TH, I think you may be mis-describing the MIT tenure process here. The reason you get outside reviewers is that even wealthy institutions like MIT don't have 4 or 5 people who are experts on exactly the same field of research. In fact, the hiring process tends to try and not duplicate research fields so that the curriculum will cover a wide range of fields.

So schools get experts on the candidates topic to evaluate that candidate's work - the evaluation is deliberately outsourced, if you will. This has a side benefit of getting evaluations of work product that are not influenced by interactions in the work environment.

If you get good (meaning well written and helpful evaluations, whether negative or positive) you defer to them. A school like MIT isn't going to tenure someone whose work is rejected by scholars in his own field.

Thus the most fair reading of what MIT said is that while MIT favorably regarded his work as a teacher and his congeniality as a colleague, his work as a scholar, based upon independent evaluations, was sub-par, and that under their tenure standards they could not grant him tenure.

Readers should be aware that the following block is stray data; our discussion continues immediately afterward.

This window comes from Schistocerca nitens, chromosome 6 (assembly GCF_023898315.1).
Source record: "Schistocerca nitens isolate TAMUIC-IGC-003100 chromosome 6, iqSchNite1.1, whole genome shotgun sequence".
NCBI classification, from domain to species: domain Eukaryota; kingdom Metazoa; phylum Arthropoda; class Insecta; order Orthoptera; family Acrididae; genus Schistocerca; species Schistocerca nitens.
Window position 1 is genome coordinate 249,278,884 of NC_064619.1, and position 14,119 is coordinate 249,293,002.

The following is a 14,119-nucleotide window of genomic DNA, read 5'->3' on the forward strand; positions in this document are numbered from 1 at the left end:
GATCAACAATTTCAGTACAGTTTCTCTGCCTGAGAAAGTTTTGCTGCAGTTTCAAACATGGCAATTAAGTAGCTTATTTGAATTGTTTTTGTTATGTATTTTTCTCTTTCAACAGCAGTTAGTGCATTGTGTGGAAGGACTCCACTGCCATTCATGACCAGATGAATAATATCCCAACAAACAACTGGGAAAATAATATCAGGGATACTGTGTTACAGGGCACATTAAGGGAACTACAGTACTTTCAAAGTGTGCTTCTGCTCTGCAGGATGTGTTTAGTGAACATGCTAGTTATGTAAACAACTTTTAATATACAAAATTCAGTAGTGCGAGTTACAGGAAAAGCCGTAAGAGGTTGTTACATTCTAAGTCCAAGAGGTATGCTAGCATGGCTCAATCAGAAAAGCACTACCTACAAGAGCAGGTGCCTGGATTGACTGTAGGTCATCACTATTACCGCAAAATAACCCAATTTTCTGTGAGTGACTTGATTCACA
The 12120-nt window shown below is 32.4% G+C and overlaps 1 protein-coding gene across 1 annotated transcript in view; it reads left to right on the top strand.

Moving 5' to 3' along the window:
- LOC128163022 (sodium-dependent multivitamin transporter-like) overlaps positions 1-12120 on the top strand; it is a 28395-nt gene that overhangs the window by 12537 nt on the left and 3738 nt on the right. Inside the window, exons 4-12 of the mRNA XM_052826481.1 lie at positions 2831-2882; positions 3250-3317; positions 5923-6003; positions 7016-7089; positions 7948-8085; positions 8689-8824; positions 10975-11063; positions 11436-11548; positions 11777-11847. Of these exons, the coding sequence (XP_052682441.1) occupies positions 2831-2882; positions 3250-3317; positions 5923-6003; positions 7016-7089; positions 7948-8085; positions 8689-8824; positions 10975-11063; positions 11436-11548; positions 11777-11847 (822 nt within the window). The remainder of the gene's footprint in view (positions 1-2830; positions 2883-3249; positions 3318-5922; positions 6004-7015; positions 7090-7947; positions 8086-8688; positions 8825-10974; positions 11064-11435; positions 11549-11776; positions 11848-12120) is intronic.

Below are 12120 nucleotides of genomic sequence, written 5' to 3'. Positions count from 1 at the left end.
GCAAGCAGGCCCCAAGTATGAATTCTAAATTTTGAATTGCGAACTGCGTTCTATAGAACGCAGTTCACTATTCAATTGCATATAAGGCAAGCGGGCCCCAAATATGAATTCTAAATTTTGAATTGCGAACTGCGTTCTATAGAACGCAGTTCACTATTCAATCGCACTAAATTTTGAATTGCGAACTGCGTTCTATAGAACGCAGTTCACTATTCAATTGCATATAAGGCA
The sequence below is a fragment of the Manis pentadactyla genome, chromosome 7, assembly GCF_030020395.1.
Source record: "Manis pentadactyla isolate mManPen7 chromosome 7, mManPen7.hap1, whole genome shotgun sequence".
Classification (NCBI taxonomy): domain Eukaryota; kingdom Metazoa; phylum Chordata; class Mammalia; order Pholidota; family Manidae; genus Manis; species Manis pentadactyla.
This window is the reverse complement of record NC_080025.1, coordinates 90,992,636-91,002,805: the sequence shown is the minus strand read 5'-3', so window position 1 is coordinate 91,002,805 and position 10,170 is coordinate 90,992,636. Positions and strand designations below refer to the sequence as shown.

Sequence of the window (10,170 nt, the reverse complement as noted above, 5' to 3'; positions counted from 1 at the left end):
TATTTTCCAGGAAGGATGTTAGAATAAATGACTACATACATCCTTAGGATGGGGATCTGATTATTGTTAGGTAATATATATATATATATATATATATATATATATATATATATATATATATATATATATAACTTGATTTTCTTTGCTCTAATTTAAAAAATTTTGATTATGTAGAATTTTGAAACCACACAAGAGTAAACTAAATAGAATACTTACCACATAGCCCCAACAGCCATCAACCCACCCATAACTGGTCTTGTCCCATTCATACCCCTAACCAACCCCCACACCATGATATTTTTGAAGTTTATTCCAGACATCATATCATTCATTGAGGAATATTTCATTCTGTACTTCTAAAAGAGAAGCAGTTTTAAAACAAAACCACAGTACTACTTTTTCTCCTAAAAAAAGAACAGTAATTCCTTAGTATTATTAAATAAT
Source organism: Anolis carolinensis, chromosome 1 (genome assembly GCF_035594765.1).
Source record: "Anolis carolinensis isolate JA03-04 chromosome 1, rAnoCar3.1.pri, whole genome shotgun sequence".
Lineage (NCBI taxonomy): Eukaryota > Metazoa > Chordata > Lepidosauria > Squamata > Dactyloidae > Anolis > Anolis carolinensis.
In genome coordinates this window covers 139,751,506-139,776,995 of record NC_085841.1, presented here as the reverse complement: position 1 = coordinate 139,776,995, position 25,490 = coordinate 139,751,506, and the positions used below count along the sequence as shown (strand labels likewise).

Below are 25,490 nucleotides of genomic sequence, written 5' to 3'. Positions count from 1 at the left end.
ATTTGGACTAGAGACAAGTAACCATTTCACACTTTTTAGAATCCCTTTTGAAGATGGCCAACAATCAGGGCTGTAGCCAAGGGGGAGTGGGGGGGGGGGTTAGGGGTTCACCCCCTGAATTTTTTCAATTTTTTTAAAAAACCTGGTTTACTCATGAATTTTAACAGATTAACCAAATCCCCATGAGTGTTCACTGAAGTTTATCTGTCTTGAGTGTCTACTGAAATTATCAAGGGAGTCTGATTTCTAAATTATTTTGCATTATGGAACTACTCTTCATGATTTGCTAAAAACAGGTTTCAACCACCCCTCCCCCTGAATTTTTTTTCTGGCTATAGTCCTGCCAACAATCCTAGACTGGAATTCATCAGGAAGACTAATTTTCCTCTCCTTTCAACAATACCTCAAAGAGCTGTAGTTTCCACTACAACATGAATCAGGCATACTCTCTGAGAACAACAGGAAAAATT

That's not irresponsibly dodging the blame for the decision (as you suggest) but accurately describing the process.  

By Anonymous Anonymous, at Tue Feb 06, 03:44:00 PM:

Just to reiterate what the previous commenters have said, the Chancellor was quite accurate and fair about how the tenure process works. In fact, given the delicacy of the situation of someone announcing that they are in the process of starving themselves, possible to death, on campus, I don't really think the remarks leave that much to criticize. You have missed the mark.  

By Anonymous Anonymous, at Tue Feb 06, 04:39:00 PM:

Pinko -

I don't think he'll starve himself to death... if you look at a picture of him, it's clear he has some time to go hungry before that becomes a concern.

Maybe he should just join up in the Lose Weight With Tigerhawk party!  

By Blogger TigerHawk, at Tue Feb 06, 11:20:00 PM:

Actually, I should join the hunger strike. It would be more effective.  

By Blogger Jeremiah, at Wed Feb 07, 01:44:00 AM:

Someone, and I am indebted to whoever can remind of who, said that cynicism is merely the purest expression of idealism.

I think the point was not that the tenure process in and of itself at MIT (or elsewhere) is flawed but that the liberal bias in academia can produce these kinds of counterintuitive results.

I am always amazed at how quickly and blindly academics at all levels will rush to defend their "sacred" tenure process and the nobility of their profession when confronted by obvious examples of flaws. Only the truly insecure find it necessary to defend the occasional flaw if the overall system is working well. The problem with education in the USA is that everyone is defensive, and with good reason. Perhaps "No Child Left Behind" will contribute to a situation in which the liberal education establishment will no longer have to jump to its own defense.

We can hope...